Heirs battling over seemingly “small” personal property items after a loved one has died is a heartbreaking yet familiar scenario in the probate world. While such disputes might seem petty to outsiders, the issue of who gets mom’s favorite…Read the full article
Protect your brand. Protect your investment.
Your business has set itself apart from its competitors through quality goods and services. Those years of quality are now symbolized by your trademarks (names, logos, and taglines). Today, when a customer sees your trademark, they know instantly where this product came from, and they are certain that they will once again get quality.
Sometimes your competitors will start using similar trademarks by coincidence. But sometimes, unscrupulous competitors will use your exact trademark, or a similar trademark, because they want a short-cut; they can sell their own products for much more just by placing your trademark on them. Such infringers not only steal the fruits of your hard labor, they destroy your business’ goodwill in the process.
The most effective way to deal with both competitors is to register your trademarks as soon as you know you will use them. Few infringers will put up a fight when shown a registration certificate; proof that you already correctly registered that trademark. This is because trademark registration greatly increases the size of the hammer you wield against infringing competitors. In addition, the federal and various state trademark registration laws offer significant legal incentives for you to register your trademarks early. For all of these reasons, timely registration of your key trademarks is important; not only to make your business an attractive acquisition target, but also for its long-term survival.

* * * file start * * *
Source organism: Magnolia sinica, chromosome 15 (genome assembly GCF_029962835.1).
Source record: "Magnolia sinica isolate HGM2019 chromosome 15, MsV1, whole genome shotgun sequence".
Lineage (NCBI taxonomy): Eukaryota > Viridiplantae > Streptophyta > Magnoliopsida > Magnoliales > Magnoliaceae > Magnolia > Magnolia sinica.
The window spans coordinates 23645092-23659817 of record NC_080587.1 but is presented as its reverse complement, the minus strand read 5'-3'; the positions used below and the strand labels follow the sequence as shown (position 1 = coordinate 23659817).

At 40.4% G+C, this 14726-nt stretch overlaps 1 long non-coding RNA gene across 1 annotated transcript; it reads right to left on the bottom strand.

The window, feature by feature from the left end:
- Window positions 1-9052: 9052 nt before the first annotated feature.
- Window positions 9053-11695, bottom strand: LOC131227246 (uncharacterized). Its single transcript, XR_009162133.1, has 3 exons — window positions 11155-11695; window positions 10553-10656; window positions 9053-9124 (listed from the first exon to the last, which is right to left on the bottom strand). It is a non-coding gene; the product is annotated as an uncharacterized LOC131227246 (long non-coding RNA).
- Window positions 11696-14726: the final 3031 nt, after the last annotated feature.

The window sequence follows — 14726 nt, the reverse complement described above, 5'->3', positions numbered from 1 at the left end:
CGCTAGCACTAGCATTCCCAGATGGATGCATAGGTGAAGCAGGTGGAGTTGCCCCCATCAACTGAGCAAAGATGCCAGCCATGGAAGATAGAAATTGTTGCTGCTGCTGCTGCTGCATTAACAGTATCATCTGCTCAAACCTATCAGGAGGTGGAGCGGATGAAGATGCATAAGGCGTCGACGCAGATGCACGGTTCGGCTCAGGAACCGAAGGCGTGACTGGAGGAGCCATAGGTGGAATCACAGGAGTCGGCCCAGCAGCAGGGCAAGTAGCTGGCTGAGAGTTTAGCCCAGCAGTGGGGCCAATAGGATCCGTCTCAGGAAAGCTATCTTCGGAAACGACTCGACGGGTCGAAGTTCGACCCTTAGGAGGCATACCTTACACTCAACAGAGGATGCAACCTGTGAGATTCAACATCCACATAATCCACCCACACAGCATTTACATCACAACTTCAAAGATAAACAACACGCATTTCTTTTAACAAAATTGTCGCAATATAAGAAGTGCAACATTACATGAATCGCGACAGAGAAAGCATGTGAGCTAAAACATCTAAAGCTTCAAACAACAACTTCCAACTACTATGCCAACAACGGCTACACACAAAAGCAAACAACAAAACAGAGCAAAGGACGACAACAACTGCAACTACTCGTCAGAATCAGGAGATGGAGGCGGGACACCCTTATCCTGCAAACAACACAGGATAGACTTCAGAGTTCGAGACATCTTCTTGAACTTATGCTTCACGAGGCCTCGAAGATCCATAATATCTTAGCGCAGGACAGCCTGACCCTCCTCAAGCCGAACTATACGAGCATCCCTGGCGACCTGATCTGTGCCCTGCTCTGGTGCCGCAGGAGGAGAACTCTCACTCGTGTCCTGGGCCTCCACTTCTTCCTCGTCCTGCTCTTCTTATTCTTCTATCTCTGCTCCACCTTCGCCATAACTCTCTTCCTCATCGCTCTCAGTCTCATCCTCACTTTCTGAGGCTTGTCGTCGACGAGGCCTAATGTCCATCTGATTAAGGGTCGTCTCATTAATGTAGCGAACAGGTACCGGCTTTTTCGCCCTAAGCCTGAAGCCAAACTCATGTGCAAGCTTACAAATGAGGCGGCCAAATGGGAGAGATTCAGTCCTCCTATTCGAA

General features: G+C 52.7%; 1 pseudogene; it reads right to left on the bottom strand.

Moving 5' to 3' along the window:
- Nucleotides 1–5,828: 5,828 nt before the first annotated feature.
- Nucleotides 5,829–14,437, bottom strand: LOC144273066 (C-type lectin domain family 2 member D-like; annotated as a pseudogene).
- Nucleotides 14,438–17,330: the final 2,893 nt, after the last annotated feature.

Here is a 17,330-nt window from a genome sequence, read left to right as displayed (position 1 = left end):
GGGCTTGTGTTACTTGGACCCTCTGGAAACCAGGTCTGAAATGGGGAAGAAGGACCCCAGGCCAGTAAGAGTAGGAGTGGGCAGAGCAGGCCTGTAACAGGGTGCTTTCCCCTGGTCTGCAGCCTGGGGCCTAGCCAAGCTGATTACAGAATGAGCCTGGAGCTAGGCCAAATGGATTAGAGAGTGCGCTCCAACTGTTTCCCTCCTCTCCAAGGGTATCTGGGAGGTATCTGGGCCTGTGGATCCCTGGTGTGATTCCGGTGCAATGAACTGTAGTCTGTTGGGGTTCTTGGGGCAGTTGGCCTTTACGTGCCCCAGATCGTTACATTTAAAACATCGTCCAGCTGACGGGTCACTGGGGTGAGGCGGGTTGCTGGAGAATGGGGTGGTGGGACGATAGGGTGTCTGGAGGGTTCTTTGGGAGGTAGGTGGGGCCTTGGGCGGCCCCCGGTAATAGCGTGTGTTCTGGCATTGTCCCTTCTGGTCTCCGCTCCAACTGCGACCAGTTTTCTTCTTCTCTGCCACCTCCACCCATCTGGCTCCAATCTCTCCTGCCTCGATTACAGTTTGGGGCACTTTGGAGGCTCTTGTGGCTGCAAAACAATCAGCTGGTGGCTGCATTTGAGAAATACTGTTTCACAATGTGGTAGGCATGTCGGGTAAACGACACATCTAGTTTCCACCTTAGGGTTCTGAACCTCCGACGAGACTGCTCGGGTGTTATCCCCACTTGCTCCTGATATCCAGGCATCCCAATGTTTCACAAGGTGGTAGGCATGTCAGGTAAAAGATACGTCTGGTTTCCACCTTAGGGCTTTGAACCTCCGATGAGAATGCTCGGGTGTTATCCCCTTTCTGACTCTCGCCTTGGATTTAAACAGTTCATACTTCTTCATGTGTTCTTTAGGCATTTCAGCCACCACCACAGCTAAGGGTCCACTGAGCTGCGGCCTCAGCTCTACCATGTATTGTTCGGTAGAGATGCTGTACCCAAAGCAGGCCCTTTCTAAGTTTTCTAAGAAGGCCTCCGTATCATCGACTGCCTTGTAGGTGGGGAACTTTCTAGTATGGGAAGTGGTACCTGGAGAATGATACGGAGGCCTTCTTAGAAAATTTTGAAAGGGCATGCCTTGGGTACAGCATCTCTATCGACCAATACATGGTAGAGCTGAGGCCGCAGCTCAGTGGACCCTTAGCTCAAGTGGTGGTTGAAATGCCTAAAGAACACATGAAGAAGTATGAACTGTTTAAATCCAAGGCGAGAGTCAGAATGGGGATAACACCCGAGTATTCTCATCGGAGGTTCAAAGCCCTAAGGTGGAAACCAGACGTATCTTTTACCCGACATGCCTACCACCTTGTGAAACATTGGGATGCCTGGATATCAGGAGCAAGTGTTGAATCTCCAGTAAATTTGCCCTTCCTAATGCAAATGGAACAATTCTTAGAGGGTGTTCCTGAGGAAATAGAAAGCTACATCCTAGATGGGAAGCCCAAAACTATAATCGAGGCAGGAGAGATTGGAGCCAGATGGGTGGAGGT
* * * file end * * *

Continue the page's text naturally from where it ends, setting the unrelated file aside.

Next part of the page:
The attorneys and staff of the Trademark Registration group at Lasher Holzapfel Sperry & Ebberson, PLLC have the experience to effectively and cost-effectively guide your business through the trademark selection, registration, and maintenance processes, whether at the international, U.S. federal, or U.S. state level. In addition, both attorneys have advanced tax degrees, and can help you and your CPA work through strategies related to capitalization of associated costs, amortization, and tax treatment on purchases and sales of trademarks.